In this article, I want to show you how to calculate the beta of a stock by using its covariance with the market index. There are several different ways that you can calculate beta but I want to focus on the formula that calculates beta using covariance here in this article, so we're going to take the covariance of the performance of the stocks and we'll call that **Ri**. Let's say that that's the return for Microsoft or some other company, and then we've got the return of the market which is **Rm**. We'll have some market index it could be the return of the **S&P 500** so we're going to take the covariance of those returns and then we're going to divide that by the variance of the **returns of the market portfolio** again.

I want to work an example and show you how we would go about doing this. Let's say that we've got a fictional company here called **Bubsy**, say it's a publicly-traded company and we have Our **monthly** stock returns for the past **six months**. Usually, when you calculate the beta you might have like three years of monthly returns. So you have a lot more data points in this, but let's just say that we've got six months of data here. So they had an **11%** return in January, **17%** in February, and so forth. So we've got six observations and then we have some observations of the monthly return for a market index. So they are **8%**,** 10%** and so forth. So for six months, we have returned for Bubsy and then we have returns of the market index.

So for each of these, we can calculate the average return. So if we just add up the returns here for **Bubsy** and divide that them by **6**, because we have **six observations**, we get an average return of **7.83%**. And then the market index, the average return over that period is **5.67%**. We've got our **monthly returns** and now we've calculated the **mean return** for each of them so we got the mean return for Bubsy and the mean return for the market index. Now, if you had this in Microsoft Excel, you could go and use the formula** (=covariance.s)**, and you can actually just calculate using these data points to covariance and then the variance of the returns very easily. But I want to actually show you how to calculate it all by hand. So you don't have to do the formula. Let's say we've got the monthly return data and we've got the average return data. We can calculate the deviation, the **difference between the mean** for each of these. so we can go to **Bubsy** and say **11% -7.83,** is equal to **3.2%**, and then I actually just have a down to one decimal point here. I probably should have brought out to two, but we've got **3.2%**.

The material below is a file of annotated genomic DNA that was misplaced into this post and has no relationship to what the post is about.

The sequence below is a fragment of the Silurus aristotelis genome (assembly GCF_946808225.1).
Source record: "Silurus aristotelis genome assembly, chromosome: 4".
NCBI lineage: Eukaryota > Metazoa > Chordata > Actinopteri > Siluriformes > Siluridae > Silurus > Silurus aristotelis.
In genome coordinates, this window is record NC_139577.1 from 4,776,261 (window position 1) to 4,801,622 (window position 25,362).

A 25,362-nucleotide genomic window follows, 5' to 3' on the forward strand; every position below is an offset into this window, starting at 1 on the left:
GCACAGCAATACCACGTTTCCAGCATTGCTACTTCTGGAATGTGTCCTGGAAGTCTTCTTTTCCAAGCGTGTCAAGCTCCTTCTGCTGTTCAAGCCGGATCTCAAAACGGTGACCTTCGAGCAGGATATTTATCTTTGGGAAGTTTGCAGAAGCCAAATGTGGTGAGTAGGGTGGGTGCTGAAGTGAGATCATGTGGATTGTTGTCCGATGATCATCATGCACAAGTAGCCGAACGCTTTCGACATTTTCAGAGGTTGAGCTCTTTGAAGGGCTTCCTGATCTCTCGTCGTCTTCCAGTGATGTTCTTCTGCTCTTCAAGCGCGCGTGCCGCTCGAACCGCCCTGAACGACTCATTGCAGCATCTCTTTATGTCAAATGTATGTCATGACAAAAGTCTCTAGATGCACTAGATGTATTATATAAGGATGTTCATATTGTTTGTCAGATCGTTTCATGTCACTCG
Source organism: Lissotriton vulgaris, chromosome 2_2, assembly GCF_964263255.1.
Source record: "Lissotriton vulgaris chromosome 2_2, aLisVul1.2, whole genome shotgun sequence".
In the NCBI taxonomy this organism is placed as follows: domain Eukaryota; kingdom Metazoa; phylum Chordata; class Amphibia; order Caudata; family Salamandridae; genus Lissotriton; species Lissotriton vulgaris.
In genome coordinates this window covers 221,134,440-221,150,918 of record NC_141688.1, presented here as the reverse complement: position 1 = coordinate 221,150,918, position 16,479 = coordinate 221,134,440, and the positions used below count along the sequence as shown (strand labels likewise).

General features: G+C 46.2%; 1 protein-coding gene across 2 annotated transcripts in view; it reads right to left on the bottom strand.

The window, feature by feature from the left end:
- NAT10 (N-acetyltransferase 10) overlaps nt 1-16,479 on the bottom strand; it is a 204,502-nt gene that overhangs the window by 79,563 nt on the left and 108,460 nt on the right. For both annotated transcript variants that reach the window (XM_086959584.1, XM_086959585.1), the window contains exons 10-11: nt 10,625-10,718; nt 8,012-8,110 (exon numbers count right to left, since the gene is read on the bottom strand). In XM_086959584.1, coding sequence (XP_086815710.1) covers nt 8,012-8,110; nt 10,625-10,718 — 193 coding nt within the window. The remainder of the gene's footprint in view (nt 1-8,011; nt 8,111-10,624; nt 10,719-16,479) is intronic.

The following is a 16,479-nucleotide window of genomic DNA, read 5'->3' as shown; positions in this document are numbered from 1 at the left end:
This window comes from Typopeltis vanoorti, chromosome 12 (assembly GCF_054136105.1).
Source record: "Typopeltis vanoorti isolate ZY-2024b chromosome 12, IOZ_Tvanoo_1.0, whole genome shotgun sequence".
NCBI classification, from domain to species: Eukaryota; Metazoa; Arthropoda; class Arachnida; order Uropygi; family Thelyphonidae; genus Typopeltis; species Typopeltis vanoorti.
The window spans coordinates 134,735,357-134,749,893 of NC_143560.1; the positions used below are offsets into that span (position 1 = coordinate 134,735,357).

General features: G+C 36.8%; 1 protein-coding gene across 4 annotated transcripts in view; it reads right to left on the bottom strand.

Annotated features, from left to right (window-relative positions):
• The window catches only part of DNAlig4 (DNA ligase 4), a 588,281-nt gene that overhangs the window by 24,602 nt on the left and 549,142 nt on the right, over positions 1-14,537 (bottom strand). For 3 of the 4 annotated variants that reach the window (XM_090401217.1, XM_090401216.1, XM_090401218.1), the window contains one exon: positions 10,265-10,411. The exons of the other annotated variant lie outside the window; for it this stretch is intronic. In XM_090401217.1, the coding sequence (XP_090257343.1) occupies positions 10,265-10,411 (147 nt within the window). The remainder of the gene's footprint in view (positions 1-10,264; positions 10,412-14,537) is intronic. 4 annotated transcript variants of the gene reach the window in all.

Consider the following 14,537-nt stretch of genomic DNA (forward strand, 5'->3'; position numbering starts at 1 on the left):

## Calculation of Covariance